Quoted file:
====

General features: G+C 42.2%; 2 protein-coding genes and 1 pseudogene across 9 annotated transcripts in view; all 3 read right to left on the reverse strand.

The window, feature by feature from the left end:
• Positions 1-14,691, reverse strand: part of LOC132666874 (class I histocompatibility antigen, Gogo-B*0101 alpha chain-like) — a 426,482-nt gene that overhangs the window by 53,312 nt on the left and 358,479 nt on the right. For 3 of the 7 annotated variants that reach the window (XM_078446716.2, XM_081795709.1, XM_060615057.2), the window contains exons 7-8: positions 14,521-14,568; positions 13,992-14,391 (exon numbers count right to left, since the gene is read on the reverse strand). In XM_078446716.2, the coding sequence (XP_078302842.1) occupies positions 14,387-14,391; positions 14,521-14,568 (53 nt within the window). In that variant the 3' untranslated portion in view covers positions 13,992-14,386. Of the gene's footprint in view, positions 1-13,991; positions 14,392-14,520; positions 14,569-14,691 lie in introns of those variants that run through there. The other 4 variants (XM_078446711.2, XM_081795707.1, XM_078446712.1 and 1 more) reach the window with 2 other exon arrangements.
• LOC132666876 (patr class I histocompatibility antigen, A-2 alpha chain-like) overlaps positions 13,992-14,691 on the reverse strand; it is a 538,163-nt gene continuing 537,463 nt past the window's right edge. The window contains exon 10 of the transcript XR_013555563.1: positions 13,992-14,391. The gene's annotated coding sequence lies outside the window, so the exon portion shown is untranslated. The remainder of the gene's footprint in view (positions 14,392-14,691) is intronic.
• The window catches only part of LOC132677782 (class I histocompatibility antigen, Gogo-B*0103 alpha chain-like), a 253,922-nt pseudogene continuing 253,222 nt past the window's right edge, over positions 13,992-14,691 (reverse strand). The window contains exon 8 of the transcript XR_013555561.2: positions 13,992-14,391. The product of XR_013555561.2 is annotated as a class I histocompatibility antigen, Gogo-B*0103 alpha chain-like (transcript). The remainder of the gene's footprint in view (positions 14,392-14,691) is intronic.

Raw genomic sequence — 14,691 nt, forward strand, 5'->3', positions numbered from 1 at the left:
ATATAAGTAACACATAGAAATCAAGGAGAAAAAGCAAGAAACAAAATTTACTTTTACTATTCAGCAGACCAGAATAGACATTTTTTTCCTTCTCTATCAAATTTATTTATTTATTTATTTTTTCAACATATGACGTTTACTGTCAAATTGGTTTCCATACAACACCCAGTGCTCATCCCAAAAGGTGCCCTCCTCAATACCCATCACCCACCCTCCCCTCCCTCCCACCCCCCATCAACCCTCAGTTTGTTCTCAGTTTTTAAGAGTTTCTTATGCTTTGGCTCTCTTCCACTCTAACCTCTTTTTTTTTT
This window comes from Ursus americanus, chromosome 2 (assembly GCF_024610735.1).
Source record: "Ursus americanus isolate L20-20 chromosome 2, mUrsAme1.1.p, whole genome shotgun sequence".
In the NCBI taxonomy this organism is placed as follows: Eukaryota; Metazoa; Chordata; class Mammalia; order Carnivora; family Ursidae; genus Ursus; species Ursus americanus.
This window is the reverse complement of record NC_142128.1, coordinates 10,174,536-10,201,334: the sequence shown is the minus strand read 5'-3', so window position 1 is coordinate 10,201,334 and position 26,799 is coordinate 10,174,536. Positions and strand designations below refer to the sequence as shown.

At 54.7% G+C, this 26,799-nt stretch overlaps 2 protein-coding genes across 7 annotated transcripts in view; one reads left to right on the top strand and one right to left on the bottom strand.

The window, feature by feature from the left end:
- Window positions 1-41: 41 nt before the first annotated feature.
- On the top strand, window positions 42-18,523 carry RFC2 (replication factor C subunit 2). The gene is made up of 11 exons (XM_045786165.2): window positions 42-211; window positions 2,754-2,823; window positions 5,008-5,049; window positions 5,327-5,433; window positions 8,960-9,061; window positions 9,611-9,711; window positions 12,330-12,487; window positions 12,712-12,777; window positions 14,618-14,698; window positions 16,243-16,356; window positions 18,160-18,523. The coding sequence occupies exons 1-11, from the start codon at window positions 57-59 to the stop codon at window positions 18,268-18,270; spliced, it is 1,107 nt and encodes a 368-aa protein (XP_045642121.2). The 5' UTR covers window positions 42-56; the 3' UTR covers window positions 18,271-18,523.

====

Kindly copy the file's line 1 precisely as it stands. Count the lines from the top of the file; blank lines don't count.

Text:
General features: G+C 42.2%; 2 protein-coding genes and 1 pseudogene across 9 annotated transcripts in view; all 3 read right to left on the reverse strand.